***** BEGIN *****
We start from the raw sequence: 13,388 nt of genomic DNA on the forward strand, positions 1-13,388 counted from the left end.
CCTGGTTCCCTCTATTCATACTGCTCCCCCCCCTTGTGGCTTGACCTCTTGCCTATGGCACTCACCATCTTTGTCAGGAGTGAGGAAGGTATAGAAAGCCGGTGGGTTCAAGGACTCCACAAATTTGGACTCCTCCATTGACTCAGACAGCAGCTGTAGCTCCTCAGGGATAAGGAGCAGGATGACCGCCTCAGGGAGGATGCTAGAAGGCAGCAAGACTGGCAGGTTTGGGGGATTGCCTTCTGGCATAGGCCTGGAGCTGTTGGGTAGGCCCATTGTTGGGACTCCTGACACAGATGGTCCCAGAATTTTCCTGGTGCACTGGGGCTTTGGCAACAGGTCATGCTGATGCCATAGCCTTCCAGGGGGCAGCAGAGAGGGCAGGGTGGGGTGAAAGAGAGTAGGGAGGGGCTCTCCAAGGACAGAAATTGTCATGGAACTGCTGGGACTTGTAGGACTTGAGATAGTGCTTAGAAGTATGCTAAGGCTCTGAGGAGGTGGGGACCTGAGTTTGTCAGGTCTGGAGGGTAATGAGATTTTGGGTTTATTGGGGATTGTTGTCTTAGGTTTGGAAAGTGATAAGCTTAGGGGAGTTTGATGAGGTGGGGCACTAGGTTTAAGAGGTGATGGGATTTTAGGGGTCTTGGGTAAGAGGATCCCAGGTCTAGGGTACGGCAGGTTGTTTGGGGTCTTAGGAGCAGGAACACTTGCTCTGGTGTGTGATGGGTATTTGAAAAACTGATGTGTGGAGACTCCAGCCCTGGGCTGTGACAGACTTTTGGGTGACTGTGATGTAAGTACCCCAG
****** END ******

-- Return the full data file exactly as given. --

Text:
We start from the raw sequence: 13,388 nt of genomic DNA on the forward strand, positions 1-13,388 counted from the left end.
CCTGGTTCCCTCTATTCATACTGCTCCCCCCCCTTGTGGCTTGACCTCTTGCCTATGGCACTCACCATCTTTGTCAGGAGTGAGGAAGGTATAGAAAGCCGGTGGGTTCAAGGACTCCACAAATTTGGACTCCTCCATTGACTCAGACAGCAGCTGTAGCTCCTCAGGGATAAGGAGCAGGATGACCGCCTCAGGGAGGATGCTAGAAGGCAGCAAGACTGGCAGGTTTGGGGGATTGCCTTCTGGCATAGGCCTGGAGCTGTTGGGTAGGCCCATTGTTGGGACTCCTGACACAGATGGTCCCAGAATTTTCCTGGTGCACTGGGGCTTTGGCAACAGGTCATGCTGATGCCATAGCCTTCCAGGGGGCAGCAGAGAGGGCAGGGTGGGGTGAAAGAGAGTAGGGAGGGGCTCTCCAAGGACAGAAATTGTCATGGAACTGCTGGGACTTGTAGGACTTGAGATAGTGCTTAGAAGTATGCTAAGGCTCTGAGGAGGTGGGGACCTGAGTTTGTCAGGTCTGGAGGGTAATGAGATTTTGGGTTTATTGGGGATTGTTGTCTTAGGTTTGGAAAGTGATAAGCTTAGGGGAGTTTGATGAGGTGGGGCACTAGGTTTAAGAGGTGATGGGATTTTAGGGGTCTTGGGTAAGAGGATCCCAGGTCTAGGGTACGGCAGGTTGTTTGGGGTCTTAGGAGCAGGAACACTTGCTCTGGTGTGTGATGGGTATTTGAAAAACTGATGTGTGGAGACTCCAGCCCTGGGCTGTGACAGACTTTTGGGTGACTGTGATGTAAGTACCCCAG